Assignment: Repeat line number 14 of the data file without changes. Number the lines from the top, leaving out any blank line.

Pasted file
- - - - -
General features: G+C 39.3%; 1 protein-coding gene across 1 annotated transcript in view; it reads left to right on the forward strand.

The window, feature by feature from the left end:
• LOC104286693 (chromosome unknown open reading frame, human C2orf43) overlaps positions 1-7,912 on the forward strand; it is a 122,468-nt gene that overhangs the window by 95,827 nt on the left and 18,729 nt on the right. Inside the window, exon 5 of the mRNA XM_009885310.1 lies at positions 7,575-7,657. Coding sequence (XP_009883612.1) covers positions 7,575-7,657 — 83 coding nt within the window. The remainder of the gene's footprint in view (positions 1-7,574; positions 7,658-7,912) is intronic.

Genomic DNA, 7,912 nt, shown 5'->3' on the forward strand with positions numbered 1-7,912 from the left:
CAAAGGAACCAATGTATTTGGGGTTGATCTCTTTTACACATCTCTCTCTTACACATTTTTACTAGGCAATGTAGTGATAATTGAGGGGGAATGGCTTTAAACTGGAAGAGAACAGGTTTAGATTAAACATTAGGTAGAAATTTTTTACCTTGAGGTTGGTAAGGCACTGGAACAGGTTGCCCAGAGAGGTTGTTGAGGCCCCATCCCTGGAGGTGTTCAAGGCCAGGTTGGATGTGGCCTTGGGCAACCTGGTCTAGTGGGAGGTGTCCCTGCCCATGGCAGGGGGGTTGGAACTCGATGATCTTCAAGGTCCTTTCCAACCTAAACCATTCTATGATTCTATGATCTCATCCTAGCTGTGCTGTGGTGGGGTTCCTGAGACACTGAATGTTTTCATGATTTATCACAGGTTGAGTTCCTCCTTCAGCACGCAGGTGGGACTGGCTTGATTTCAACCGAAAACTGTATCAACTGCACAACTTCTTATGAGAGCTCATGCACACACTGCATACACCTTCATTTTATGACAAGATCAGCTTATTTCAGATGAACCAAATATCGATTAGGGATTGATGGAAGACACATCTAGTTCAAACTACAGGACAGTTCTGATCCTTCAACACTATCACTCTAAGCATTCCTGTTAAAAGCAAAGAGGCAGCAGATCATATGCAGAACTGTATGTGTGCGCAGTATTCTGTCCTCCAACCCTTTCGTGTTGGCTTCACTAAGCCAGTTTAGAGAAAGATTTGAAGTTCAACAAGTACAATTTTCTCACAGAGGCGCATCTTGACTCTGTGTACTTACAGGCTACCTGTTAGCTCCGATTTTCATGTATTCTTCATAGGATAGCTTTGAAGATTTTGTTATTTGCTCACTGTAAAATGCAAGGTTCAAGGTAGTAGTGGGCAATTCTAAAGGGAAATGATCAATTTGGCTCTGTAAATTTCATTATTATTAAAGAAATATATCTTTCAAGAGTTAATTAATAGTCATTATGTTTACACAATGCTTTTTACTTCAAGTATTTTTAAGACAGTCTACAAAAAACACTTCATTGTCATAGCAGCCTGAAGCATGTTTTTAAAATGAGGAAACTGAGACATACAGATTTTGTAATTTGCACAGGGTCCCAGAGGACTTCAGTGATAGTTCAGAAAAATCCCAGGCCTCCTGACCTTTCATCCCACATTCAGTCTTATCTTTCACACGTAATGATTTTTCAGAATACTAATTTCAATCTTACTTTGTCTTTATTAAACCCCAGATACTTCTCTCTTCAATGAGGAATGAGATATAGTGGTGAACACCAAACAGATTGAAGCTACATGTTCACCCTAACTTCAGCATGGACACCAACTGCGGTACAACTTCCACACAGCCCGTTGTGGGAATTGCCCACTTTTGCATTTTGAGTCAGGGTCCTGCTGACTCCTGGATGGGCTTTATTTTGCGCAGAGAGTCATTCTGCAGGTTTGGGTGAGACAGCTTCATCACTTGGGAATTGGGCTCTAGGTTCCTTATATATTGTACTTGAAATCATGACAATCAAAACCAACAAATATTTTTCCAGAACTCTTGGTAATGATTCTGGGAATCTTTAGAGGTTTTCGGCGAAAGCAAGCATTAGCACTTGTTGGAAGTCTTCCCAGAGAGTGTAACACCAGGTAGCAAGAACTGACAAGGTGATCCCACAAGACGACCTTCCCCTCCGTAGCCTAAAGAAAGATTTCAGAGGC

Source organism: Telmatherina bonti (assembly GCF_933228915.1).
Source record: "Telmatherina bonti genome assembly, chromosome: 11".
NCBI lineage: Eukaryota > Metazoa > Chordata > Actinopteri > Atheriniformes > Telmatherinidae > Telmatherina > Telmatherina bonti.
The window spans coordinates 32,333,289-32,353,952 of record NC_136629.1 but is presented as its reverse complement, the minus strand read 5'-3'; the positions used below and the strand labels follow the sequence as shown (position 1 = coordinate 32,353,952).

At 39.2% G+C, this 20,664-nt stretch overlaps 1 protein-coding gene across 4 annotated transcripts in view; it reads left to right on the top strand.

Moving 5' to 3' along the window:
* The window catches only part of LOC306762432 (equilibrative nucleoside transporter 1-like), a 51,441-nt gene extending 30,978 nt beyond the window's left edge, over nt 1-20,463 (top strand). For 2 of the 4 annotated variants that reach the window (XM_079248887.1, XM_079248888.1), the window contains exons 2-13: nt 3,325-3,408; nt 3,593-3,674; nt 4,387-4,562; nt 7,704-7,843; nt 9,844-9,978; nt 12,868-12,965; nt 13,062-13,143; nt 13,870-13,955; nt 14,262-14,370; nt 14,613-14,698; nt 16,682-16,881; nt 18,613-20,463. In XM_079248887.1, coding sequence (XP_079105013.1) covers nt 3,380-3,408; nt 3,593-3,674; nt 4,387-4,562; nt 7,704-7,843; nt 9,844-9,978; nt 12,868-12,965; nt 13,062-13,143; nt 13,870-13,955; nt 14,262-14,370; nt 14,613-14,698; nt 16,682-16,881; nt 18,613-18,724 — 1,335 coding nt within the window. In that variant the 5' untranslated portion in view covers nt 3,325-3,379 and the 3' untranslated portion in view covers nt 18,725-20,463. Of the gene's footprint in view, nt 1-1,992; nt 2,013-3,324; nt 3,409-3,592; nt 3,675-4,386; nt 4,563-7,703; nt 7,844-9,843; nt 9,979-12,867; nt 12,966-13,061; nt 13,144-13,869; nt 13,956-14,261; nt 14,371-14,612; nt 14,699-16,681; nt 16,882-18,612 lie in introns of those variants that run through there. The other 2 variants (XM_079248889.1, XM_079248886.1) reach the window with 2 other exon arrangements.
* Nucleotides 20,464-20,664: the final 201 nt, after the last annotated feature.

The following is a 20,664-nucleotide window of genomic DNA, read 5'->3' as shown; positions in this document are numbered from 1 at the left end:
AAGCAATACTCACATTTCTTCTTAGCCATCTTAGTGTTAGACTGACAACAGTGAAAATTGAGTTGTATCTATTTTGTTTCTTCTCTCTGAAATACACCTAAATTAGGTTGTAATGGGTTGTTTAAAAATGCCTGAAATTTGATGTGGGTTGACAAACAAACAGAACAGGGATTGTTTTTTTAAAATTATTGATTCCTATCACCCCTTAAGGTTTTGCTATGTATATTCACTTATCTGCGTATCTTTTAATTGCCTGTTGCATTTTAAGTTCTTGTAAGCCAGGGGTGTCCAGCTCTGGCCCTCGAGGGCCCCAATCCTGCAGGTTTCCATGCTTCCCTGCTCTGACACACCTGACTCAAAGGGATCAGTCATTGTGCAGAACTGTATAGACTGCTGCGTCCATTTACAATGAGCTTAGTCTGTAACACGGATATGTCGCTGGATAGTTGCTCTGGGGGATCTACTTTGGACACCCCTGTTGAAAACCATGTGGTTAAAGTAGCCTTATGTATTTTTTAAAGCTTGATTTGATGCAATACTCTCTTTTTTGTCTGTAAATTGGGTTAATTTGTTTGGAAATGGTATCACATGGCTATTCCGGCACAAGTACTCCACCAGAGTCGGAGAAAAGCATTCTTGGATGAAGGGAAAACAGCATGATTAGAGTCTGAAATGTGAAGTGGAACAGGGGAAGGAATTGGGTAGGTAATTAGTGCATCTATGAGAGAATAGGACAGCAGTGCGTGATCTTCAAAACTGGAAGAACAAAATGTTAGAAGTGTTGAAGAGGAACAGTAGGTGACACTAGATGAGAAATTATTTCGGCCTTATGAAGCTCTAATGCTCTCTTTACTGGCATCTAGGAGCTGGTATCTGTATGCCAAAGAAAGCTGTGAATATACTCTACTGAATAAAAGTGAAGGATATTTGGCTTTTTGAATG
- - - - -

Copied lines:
The following is a 20,664-nucleotide window of genomic DNA, read 5'->3' as shown; positions in this document are numbered from 1 at the left end: